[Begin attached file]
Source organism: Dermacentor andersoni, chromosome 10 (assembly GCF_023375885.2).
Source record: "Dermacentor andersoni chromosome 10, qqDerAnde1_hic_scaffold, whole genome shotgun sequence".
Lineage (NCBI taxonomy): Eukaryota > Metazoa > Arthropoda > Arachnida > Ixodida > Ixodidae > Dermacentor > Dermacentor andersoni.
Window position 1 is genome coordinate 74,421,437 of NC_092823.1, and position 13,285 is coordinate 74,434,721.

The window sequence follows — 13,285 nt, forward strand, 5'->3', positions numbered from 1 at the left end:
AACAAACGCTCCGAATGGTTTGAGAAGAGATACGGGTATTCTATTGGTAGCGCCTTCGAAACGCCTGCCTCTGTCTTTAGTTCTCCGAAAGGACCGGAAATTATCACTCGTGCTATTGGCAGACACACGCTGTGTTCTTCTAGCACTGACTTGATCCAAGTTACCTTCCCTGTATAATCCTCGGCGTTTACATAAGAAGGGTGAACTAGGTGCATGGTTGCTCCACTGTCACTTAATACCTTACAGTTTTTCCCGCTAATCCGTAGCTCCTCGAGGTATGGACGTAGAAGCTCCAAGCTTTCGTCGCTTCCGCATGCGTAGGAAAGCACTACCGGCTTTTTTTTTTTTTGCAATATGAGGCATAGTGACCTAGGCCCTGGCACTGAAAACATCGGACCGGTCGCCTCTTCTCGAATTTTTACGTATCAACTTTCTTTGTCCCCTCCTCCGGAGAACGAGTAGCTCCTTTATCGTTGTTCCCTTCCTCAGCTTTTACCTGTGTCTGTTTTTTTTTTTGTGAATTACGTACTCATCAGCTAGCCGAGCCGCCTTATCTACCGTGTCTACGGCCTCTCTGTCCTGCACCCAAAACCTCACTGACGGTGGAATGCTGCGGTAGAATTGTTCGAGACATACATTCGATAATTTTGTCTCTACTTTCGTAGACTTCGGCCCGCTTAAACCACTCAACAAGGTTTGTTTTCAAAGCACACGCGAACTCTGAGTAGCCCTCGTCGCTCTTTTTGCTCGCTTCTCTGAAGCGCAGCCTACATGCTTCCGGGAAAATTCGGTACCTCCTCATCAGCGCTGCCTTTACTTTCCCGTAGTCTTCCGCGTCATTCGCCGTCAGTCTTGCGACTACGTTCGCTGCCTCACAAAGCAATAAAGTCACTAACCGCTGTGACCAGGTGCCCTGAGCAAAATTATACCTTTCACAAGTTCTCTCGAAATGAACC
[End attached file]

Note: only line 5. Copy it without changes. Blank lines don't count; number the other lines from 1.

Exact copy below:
The window sequence follows — 13,285 nt, forward strand, 5'->3', positions numbered from 1 at the left end: